2011-12-12

Querying Connectivity

You're application almost always needs to know if there is a working network connection.  This is typically handled by placing the connection attempt in a try...catch block.  That works, but can be slow, and it means the UI can't really adapt to the level of current connectivity.  A much better solution is to query the NetworkManager [used by every mainstream distribution] via the System D-Bus for the current connectivity.  This method is used by many applications from GNOME's Evolution to Mozilla's Firefox - but it doesn't seem to get much press coverage.  So here is a simple example to query connectivity via Python [assuming NetworkManager 0.9 or later]:

#!/usr/bin/env python
import dbus

NM_BUS_NAME       = 'org.freedesktop.NetworkManager'
NM_OBJECT_PATH    = '/org/freedesktop/NetworkManager'
NM_INTERFACE_NAME = 'org.freedesktop.NetworkManager'
NM_STATE_INDEX = {  0: 'Unknown',
                   10: 'Asleep', 
                   20: 'Disconnected',
                   30: 'Disconnecting',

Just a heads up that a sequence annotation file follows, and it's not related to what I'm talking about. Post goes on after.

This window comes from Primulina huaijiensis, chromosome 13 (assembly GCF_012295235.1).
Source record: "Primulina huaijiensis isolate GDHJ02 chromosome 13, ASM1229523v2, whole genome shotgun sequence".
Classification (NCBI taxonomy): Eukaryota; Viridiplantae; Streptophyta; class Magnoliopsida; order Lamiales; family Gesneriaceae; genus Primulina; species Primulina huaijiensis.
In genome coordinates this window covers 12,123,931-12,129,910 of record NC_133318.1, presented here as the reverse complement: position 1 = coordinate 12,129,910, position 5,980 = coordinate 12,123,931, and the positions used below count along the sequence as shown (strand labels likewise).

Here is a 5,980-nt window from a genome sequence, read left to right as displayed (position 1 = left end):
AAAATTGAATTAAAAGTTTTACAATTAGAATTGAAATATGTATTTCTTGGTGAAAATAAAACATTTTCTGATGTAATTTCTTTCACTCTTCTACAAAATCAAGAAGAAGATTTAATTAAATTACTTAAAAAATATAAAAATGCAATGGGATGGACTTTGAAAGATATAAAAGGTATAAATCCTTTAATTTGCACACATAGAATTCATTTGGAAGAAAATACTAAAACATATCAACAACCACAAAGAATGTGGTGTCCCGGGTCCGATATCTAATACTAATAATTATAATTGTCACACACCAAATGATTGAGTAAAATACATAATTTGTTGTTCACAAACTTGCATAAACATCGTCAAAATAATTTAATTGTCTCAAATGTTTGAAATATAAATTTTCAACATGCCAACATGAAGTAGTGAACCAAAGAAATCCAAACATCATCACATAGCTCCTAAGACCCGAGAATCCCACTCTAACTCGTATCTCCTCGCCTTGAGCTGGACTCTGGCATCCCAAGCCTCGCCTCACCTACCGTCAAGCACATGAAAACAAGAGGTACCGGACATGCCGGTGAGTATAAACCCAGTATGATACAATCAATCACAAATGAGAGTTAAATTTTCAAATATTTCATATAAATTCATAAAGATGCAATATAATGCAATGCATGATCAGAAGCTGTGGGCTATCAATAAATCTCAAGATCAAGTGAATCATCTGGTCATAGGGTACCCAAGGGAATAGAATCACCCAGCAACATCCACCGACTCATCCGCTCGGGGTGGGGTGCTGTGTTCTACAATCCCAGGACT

40: 'Connecting',
                   50: 'Connected (Local)',
                   60: 'Connected (Site)',
                   70: 'Connected (Global)' }

if __name__ == "__main__":
    bus = dbus.SystemBus()
    manager   = bus.get_object(NM_BUS_NAME, NM_OBJECT_PATH)
    interface = dbus.Interface(manager, NM_INTERFACE_NAME)

    state = interface.state()
    if state in NM_STATE_INDEX:
        print('Current Network State: {0}'.format(NM_STATE_INDEX[state]))
    else:
        print('Network Manager state not recognized.')
FYI: if you search the interwebz for the NetworkManager API specification ... every search engine will send you to the wrong place; either just wrong or to the documentation of an older version of the API. The current API specification is here.

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